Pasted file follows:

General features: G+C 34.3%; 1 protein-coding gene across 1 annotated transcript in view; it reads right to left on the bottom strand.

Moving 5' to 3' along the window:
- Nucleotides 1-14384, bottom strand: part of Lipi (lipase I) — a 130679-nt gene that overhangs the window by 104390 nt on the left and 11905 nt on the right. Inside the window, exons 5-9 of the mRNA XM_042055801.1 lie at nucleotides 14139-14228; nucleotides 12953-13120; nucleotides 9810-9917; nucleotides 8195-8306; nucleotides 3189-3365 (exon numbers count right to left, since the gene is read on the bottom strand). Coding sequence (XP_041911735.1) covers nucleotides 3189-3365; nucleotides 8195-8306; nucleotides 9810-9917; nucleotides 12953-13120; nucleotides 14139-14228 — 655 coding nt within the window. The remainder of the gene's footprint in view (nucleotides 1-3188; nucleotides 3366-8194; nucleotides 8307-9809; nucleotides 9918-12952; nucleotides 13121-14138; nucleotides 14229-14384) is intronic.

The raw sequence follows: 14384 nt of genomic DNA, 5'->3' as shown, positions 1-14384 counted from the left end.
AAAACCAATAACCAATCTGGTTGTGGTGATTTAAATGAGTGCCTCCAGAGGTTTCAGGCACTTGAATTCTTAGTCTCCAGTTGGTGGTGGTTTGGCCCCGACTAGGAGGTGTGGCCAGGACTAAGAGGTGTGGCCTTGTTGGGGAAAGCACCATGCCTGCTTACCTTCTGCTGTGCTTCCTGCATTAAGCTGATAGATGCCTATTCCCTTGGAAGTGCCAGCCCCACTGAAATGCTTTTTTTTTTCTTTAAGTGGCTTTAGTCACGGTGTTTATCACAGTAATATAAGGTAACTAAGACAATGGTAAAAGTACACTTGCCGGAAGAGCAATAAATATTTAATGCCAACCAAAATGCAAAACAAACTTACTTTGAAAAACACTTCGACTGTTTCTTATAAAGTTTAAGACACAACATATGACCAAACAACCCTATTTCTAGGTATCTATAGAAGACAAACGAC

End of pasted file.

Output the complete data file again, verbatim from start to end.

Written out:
General features: G+C 34.3%; 1 protein-coding gene across 1 annotated transcript in view; it reads right to left on the bottom strand.

Moving 5' to 3' along the window:
- Nucleotides 1-14384, bottom strand: part of Lipi (lipase I) — a 130679-nt gene that overhangs the window by 104390 nt on the left and 11905 nt on the right. Inside the window, exons 5-9 of the mRNA XM_042055801.1 lie at nucleotides 14139-14228; nucleotides 12953-13120; nucleotides 9810-9917; nucleotides 8195-8306; nucleotides 3189-3365 (exon numbers count right to left, since the gene is read on the bottom strand). Coding sequence (XP_041911735.1) covers nucleotides 3189-3365; nucleotides 8195-8306; nucleotides 9810-9917; nucleotides 12953-13120; nucleotides 14139-14228 — 655 coding nt within the window. The remainder of the gene's footprint in view (nucleotides 1-3188; nucleotides 3366-8194; nucleotides 8307-9809; nucleotides 9918-12952; nucleotides 13121-14138; nucleotides 14229-14384) is intronic.

The raw sequence follows: 14384 nt of genomic DNA, 5'->3' as shown, positions 1-14384 counted from the left end.
AAAACCAATAACCAATCTGGTTGTGGTGATTTAAATGAGTGCCTCCAGAGGTTTCAGGCACTTGAATTCTTAGTCTCCAGTTGGTGGTGGTTTGGCCCCGACTAGGAGGTGTGGCCAGGACTAAGAGGTGTGGCCTTGTTGGGGAAAGCACCATGCCTGCTTACCTTCTGCTGTGCTTCCTGCATTAAGCTGATAGATGCCTATTCCCTTGGAAGTGCCAGCCCCACTGAAATGCTTTTTTTTTTCTTTAAGTGGCTTTAGTCACGGTGTTTATCACAGTAATATAAGGTAACTAAGACAATGGTAAAAGTACACTTGCCGGAAGAGCAATAAATATTTAATGCCAACCAAAATGCAAAACAAACTTACTTTGAAAAACACTTCGACTGTTTCTTATAAAGTTTAAGACACAACATATGACCAAACAACCCTATTTCTAGGTATCTATAGAAGACAAACGAC